Abstract

Marriage-mate selection distances are used to operationalize the concept of isolation for three eastern Kentucky counties. Isolation changes between 1900 and 1988 are compared for four periods of economic transformation. The assumption is that short marriage distances occur in isolated areas whereas longer marriage distances reflect a greater spatial range of physical and social contact. Isolation, as defined by marriage-mate selection distances, decreased substantially during the industrial transformation period of 1900-1930 but changed very little between 1930 and 1988. Our findings stand in stark contrast to those of Ford (1962) who argued that factors such as education, mass communication, and improved roads have helped to reduce isolation in the southern Appalachian region.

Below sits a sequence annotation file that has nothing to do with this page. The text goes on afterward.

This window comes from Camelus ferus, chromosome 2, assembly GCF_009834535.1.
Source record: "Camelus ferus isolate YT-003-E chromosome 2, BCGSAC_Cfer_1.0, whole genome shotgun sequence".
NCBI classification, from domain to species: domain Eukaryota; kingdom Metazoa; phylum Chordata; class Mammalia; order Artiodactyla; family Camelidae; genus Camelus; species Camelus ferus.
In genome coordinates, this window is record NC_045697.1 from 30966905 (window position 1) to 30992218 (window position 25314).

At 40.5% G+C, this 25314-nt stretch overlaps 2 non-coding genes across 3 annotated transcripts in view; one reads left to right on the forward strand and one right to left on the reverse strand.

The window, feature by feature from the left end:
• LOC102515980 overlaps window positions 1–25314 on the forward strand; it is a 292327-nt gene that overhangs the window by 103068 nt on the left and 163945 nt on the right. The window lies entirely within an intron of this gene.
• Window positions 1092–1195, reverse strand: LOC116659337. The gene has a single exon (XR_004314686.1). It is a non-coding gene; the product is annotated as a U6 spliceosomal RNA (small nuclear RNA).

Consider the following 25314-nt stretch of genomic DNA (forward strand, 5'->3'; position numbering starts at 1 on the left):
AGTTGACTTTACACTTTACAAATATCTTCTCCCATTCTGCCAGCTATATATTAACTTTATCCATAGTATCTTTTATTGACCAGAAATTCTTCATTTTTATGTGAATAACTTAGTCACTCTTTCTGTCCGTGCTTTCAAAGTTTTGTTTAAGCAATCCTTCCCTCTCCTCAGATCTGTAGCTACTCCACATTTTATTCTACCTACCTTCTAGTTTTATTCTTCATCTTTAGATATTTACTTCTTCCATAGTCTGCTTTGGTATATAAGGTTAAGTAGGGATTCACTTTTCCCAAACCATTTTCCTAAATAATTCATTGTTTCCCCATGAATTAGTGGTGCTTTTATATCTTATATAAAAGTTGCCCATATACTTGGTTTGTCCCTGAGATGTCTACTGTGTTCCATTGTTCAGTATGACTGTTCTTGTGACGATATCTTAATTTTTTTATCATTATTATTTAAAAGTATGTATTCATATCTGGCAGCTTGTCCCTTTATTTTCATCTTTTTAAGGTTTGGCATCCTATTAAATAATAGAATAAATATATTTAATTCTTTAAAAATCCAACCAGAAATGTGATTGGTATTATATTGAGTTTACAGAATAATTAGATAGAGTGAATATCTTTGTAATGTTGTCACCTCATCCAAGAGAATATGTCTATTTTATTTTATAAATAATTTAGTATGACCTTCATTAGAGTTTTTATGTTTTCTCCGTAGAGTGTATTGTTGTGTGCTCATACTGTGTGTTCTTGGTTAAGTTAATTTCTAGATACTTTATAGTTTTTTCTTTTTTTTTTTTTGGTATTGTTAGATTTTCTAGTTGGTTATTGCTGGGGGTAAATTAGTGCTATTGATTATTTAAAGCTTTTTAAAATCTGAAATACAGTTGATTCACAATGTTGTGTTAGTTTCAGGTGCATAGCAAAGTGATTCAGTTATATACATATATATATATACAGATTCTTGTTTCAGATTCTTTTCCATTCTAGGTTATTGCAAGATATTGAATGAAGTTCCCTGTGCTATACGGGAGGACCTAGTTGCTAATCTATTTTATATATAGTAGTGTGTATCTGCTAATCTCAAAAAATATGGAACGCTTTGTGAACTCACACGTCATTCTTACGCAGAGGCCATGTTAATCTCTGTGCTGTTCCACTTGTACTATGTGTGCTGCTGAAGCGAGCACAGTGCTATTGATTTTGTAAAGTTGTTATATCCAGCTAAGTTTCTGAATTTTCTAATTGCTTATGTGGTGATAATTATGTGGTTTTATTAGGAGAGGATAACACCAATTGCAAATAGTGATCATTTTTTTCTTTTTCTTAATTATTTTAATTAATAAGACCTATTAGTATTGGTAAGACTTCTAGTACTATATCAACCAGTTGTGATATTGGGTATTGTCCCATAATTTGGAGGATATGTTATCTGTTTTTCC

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Additional Information

ISSN
1549-6929
Print ISSN
0038-366X
Pages
pp. 1-16
Launched on MUSE
2013-07-03
Open Access
No
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